Former deputy prime minister and rail historian Tim Fischer is calling on Junee council and residents to fight for its future as a railway town.
In an exclusive statement, Mr Fischer said proximity to the March election provides a platform for the Junee North Triangle to be put on the state's agenda.
Visible on the north of the Olympic Highway platform, the now-unused triangle represents the junction intersection on the way out to Marrar.
"This key railway triangle was ripped out last century, unfortunately," said Mr Fischer.
"The last fortnight has seen grain freight [through Junee] to Port Kembla. It would be 20 minutes more efficient if the triangle was restored and back working.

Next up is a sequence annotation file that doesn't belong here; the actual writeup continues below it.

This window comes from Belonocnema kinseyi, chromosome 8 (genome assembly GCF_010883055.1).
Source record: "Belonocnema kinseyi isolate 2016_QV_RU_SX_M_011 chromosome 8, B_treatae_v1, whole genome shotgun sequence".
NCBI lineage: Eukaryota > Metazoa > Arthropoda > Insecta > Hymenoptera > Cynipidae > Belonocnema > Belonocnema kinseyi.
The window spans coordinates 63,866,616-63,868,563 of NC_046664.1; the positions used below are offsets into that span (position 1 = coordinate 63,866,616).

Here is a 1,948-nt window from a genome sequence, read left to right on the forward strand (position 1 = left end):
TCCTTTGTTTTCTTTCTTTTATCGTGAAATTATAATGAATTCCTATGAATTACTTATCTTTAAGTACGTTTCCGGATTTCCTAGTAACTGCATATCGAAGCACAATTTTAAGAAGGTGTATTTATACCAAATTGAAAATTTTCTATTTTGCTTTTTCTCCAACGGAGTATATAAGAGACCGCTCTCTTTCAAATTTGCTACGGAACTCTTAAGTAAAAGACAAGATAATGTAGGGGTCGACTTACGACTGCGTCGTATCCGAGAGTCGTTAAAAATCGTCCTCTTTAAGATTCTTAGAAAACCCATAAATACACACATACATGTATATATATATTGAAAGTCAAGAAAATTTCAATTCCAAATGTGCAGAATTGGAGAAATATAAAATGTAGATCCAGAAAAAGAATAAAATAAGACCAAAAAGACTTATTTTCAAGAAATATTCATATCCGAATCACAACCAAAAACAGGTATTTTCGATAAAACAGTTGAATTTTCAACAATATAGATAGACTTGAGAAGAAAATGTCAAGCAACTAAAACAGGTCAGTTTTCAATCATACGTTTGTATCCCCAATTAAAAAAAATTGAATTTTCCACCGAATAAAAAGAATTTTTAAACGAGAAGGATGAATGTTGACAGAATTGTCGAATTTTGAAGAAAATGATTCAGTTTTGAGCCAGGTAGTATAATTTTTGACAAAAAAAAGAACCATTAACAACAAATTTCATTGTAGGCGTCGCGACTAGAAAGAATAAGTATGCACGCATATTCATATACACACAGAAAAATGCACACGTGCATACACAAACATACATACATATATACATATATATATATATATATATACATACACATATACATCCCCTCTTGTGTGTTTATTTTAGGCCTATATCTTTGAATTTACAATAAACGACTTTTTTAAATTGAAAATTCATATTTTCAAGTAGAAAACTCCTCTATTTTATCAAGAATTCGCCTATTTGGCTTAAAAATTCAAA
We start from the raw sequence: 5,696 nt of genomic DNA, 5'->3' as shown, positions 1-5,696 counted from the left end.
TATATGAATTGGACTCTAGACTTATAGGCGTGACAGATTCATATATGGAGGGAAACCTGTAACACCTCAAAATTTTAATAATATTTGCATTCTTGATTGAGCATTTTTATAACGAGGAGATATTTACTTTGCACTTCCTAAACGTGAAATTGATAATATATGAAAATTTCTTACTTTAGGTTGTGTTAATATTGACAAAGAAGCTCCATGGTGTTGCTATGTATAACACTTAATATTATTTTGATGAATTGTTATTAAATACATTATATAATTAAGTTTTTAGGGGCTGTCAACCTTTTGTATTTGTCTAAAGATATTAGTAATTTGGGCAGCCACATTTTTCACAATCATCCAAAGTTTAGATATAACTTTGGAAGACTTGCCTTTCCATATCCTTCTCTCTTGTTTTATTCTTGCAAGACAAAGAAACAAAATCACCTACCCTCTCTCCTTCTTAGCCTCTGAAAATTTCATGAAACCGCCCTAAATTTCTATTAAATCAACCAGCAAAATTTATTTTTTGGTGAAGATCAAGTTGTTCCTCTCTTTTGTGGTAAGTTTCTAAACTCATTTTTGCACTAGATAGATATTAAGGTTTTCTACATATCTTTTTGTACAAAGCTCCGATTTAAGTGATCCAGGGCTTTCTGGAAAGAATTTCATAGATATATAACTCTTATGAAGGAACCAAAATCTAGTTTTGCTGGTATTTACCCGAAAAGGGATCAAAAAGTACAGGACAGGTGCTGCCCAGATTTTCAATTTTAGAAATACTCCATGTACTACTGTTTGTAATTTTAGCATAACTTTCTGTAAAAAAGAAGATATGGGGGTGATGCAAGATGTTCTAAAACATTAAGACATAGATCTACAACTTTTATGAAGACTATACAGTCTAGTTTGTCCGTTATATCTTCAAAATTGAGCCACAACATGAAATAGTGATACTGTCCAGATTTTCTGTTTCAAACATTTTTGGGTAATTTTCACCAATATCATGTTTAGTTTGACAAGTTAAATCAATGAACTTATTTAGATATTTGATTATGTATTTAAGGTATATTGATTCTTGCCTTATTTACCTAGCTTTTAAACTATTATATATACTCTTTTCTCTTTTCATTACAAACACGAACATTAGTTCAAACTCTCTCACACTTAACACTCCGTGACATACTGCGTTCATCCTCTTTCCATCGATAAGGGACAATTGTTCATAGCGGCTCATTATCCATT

"It's all about boosting the efficiency of this vital freight line. It should never have been pulled out."
A similar fork exists in Cootamundra, but in Junee, Mr Fischer said, the passage of freight is stalled by first having to detour to the terminal, unhook and pump breaks for up to 10 minutes before continuing.
Mr Fischer's call follows the October announcement by NSW Deputy Premier John Barilaro that $1.1 million would be invested into rail projects in Junee and Narrandera.
Joined by the Minister for Roads, Maritime and Freight, Melinda Pavey, the Junee North Triangle was then slated for re-activation.
Likewise, the Narrandera-Tocumwal Railway was listed as an option for renewal.
"At the end of last year, the commitment was made, but everyone seems to have gone to sleep on the issue," Mr Fischer said.
During last year's announcement, Ms Pavey provided her hopes that the project would increase freight productivity through Junee.
"Travel times from Junee to Port Botany and Port Kembla could be reduced by up to three hours, and provide greater capacity at the busy Junee railyard," she said.